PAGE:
These results are explained by the formal similarity of (2) and (3): the curves c = c(g) and w = w(r) coincide. The reason is that, when the capitalists reinvest all the profits and the workers consume all of their wages (the 'golden regime'), profit and investment on the one hand and wage and consumption on the other are identified (r = g and w = c). Outside the 'golden regime', the c variable given by (2) no longer represents consumption per worker since the capitalists consume as well.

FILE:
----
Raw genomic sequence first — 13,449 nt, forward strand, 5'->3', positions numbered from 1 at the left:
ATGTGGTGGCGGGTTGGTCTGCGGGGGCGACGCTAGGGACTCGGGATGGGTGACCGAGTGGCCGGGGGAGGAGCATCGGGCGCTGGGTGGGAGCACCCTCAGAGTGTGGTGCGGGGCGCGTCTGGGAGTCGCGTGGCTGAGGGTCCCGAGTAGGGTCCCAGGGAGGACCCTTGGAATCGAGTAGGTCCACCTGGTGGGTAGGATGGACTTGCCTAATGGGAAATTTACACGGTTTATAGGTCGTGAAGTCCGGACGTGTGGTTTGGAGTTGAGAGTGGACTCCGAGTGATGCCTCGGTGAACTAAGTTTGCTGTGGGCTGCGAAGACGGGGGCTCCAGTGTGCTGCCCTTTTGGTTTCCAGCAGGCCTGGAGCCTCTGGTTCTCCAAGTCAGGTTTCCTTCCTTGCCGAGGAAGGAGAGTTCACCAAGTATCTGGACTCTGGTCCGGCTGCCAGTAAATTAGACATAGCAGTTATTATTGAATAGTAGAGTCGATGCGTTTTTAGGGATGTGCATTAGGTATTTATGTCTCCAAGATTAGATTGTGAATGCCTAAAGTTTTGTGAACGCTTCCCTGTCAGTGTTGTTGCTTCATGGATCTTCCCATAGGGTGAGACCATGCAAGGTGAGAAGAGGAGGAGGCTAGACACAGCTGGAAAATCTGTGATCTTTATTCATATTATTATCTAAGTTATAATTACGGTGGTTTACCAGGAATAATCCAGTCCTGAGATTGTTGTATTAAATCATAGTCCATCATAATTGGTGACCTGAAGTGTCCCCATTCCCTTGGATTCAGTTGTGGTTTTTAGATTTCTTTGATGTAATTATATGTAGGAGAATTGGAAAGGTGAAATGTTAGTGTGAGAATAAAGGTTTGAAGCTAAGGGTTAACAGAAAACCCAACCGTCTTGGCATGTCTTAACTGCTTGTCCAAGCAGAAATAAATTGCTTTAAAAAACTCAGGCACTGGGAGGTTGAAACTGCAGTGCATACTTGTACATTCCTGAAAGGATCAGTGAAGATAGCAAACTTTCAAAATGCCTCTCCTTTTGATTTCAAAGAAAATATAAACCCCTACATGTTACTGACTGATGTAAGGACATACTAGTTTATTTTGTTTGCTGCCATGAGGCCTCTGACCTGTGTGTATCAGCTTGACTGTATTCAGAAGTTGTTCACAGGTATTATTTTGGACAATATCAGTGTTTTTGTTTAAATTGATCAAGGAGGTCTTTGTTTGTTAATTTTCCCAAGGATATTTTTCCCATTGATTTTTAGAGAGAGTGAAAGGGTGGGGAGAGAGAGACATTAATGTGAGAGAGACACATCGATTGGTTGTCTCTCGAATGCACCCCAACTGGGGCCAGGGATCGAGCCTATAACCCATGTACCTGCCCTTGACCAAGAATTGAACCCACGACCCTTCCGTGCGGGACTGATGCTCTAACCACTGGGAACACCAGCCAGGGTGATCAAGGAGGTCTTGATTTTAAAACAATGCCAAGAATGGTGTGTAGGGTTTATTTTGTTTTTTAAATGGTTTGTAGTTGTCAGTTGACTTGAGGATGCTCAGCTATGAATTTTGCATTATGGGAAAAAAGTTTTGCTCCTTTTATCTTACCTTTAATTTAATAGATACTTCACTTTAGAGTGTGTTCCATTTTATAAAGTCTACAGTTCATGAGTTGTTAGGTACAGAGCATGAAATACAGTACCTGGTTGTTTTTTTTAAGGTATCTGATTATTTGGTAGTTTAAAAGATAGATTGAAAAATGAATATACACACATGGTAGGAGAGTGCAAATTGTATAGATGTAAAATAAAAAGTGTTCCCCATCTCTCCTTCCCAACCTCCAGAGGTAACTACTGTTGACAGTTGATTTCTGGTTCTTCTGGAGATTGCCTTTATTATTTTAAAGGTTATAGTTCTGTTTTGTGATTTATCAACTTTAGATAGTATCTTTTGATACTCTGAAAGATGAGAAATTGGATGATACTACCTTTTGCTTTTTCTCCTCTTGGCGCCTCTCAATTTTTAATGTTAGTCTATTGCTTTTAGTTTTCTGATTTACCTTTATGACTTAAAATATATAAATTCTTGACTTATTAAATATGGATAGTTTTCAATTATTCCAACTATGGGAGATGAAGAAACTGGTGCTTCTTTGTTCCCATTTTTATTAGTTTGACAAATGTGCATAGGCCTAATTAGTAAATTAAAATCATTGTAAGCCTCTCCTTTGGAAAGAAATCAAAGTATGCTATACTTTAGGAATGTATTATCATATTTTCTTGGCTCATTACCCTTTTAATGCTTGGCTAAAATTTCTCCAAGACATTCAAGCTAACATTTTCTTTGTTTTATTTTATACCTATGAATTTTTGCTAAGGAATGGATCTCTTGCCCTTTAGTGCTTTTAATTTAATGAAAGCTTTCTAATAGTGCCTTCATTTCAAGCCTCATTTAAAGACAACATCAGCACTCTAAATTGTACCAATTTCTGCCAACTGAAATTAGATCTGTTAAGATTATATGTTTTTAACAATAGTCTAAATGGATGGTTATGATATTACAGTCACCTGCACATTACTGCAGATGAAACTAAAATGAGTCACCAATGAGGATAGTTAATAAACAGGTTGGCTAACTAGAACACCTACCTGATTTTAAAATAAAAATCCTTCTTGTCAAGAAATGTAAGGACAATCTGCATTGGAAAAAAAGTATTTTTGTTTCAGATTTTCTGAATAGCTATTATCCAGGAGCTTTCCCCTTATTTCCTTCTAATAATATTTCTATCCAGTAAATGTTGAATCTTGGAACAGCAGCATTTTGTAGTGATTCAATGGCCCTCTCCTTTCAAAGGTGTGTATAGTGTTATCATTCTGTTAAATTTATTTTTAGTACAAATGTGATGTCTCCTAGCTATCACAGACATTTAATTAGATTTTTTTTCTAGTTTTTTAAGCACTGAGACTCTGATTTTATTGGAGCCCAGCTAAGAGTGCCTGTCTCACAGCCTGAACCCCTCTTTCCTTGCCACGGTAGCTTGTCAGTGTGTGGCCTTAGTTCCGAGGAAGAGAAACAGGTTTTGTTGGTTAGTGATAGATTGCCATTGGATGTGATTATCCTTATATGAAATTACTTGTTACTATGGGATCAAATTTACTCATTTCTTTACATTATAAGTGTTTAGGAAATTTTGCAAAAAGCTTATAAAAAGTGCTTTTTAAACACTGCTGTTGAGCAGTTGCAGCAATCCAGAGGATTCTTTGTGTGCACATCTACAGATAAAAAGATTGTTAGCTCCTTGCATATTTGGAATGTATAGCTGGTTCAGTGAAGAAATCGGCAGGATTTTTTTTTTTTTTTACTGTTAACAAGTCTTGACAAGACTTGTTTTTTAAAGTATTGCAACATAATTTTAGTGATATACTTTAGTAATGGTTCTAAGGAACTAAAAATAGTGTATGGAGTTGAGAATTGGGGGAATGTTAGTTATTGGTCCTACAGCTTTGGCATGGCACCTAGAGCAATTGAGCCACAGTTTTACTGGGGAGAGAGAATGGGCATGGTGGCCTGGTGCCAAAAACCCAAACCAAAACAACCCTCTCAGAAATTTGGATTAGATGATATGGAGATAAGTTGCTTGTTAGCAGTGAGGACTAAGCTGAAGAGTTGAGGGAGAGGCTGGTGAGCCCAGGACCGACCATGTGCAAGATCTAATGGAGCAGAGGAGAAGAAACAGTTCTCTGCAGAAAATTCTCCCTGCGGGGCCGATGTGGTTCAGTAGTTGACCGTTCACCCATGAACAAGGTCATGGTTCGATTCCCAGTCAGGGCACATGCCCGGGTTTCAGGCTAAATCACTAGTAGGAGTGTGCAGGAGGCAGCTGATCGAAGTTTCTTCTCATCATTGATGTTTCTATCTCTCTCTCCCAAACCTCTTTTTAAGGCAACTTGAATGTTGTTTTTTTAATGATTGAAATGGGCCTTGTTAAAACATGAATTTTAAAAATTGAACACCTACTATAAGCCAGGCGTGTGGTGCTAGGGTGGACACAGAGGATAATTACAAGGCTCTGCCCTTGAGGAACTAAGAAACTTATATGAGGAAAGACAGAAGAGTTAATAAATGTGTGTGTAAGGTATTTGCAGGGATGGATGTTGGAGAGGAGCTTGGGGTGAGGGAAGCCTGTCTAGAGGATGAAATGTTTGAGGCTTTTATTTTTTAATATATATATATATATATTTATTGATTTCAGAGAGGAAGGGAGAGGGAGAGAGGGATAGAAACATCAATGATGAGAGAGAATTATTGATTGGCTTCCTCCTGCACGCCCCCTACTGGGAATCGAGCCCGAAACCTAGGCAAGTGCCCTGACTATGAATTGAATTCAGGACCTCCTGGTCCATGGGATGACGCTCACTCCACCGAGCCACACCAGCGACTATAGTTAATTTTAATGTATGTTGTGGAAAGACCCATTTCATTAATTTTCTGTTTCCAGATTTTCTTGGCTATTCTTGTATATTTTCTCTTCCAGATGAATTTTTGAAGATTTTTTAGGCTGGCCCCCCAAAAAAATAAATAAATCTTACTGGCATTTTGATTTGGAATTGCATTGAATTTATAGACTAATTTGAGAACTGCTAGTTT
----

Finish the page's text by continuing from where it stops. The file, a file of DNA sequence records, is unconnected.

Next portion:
The identity of curves c = c(g) and w = w(r) disappears when 'the classical idea of a wage "advanced" from capital' (PCMC, § 9) replaces the hypothesis of wages paid at the end of the period. If wMdenotes the real wage, the total advances made by capitalists rise to a + wMl and the sharing of the net product between profits and wages leads to a rate of profit r such as b = (1 + r)(a + wMl), hence

wM = (b - (1 + r)a)/l(1+r). (4)

Even though (4) differs from the relation obtained for a wage paid post factum, the main conclusions remain unchanged. In particular, the maximum rate of profit is not modified, since it does not matter whether a zero wage is advanced or paid post factum. We generally follow the Sraffian tradition of a wage paid post factum but we shall assure ourselves that the principal conclusions do not depend on this choice.

3 Expressions of price